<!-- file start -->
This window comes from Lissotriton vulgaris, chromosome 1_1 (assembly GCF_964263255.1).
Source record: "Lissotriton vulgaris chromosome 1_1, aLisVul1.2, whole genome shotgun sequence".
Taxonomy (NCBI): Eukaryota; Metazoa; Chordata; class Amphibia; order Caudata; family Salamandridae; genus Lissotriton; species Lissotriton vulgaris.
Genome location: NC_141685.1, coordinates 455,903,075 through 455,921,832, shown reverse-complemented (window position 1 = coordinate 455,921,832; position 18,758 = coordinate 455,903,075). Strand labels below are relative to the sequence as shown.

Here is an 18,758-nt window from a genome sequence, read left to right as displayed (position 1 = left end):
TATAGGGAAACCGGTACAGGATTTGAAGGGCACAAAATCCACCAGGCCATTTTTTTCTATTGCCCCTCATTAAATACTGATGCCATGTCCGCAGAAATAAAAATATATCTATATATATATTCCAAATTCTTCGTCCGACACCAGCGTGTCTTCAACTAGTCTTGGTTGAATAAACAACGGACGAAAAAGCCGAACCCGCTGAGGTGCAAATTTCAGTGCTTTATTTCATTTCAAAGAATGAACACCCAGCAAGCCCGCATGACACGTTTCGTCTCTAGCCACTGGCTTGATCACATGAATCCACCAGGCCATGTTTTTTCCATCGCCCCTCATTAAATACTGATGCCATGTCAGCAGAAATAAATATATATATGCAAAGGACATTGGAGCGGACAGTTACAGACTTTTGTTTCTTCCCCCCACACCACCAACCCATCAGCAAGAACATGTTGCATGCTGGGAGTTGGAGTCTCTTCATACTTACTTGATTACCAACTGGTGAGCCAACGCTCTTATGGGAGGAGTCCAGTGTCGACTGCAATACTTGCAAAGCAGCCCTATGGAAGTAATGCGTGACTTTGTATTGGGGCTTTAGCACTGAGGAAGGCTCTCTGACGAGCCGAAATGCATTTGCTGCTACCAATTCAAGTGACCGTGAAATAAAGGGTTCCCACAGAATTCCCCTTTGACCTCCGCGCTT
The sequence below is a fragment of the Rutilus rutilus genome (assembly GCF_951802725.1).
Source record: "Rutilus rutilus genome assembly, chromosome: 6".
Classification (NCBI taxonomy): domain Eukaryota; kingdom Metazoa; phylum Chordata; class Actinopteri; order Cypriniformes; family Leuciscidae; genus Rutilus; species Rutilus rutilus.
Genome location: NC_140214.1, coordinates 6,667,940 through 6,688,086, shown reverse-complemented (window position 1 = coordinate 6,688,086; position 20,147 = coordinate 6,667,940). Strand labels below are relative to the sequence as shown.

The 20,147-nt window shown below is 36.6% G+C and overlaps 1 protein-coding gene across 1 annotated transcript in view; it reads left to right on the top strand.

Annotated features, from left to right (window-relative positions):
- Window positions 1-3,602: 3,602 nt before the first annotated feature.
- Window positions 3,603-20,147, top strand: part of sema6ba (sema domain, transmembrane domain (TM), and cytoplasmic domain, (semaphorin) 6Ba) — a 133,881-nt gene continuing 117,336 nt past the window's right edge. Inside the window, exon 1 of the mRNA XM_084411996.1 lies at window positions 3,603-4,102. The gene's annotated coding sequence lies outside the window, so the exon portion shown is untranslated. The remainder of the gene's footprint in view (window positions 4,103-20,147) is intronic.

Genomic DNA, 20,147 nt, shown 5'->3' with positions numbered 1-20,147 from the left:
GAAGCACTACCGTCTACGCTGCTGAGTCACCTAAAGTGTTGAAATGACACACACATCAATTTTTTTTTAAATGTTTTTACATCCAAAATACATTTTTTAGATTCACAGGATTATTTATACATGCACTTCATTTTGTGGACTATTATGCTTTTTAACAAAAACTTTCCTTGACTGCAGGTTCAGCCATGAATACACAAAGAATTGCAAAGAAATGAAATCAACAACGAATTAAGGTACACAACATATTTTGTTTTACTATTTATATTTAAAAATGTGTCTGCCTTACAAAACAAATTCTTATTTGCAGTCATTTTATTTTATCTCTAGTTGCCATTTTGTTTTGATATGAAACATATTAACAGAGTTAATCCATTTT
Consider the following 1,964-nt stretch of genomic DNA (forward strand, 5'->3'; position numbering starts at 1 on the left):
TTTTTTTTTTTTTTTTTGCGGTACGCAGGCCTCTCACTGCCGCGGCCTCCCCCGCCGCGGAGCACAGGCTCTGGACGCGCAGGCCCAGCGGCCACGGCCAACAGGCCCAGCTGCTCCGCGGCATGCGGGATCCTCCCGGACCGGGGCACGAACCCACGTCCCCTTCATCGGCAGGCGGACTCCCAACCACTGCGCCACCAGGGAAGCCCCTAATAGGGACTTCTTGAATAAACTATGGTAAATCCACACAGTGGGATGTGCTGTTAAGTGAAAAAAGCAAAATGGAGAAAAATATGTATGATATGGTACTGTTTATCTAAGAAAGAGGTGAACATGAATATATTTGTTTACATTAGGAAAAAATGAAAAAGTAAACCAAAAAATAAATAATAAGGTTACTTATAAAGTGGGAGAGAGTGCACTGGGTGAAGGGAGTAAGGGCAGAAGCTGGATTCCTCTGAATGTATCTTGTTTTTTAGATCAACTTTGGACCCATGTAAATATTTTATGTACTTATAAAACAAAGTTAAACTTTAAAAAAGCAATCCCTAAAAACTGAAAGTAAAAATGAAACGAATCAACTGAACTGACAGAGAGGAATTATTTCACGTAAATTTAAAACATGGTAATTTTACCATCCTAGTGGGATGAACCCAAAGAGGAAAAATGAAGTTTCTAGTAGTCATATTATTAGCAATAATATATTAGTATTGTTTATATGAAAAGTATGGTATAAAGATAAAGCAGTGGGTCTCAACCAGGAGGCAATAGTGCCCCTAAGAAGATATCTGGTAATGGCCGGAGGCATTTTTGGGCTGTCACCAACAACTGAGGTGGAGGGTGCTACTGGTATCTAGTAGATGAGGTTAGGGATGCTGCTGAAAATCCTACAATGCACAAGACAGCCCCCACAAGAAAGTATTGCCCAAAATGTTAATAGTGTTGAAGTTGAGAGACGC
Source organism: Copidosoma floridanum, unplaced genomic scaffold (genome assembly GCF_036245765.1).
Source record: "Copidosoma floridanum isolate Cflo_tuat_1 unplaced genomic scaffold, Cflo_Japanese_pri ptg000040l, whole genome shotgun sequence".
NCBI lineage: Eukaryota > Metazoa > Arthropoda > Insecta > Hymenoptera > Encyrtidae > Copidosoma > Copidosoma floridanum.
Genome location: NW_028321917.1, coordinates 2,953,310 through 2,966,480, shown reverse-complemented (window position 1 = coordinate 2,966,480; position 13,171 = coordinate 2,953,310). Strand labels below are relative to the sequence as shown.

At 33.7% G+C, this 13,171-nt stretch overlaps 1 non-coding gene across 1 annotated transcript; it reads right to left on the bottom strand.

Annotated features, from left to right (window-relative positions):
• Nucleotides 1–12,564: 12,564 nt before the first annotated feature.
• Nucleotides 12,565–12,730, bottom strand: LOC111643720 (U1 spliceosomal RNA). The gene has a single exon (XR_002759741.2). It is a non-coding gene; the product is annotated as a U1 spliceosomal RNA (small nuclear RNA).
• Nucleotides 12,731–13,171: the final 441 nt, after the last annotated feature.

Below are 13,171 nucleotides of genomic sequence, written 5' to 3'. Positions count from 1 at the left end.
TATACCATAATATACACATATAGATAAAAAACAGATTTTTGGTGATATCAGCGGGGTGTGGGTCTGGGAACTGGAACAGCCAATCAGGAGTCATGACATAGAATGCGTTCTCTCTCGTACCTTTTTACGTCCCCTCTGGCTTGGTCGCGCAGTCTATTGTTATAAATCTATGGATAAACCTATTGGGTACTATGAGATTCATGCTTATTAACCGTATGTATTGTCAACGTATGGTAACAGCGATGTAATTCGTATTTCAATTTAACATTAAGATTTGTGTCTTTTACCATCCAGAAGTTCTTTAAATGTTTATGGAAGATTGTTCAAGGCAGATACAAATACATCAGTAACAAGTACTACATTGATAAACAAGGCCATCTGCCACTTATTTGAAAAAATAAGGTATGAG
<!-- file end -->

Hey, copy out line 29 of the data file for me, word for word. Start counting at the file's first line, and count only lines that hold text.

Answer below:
TATACCATAATATACACATATAGATAAAAAACAGATTTTTGGTGATATCAGCGGGGTGTGGGTCTGGGAACTGGAACAGCCAATCAGGAGTCATGACATAGAATGCGTTCTCTCTCGTACCTTTTTACGTCCCCTCTGGCTTGGTCGCGCAGTCTATTGTTATAAATCTATGGATAAACCTATTGGGTACTATGAGATTCATGCTTATTAACCGTATGTATTGTCAACGTATGGTAACAGCGATGTAATTCGTATTTCAATTTAACATTAAGATTTGTGTCTTTTACCATCCAGAAGTTCTTTAAATGTTTATGGAAGATTGTTCAAGGCAGATACAAATACATCAGTAACAAGTACTACATTGATAAACAAGGCCATCTGCCACTTATTTGAAAAAATAAGGTATGAG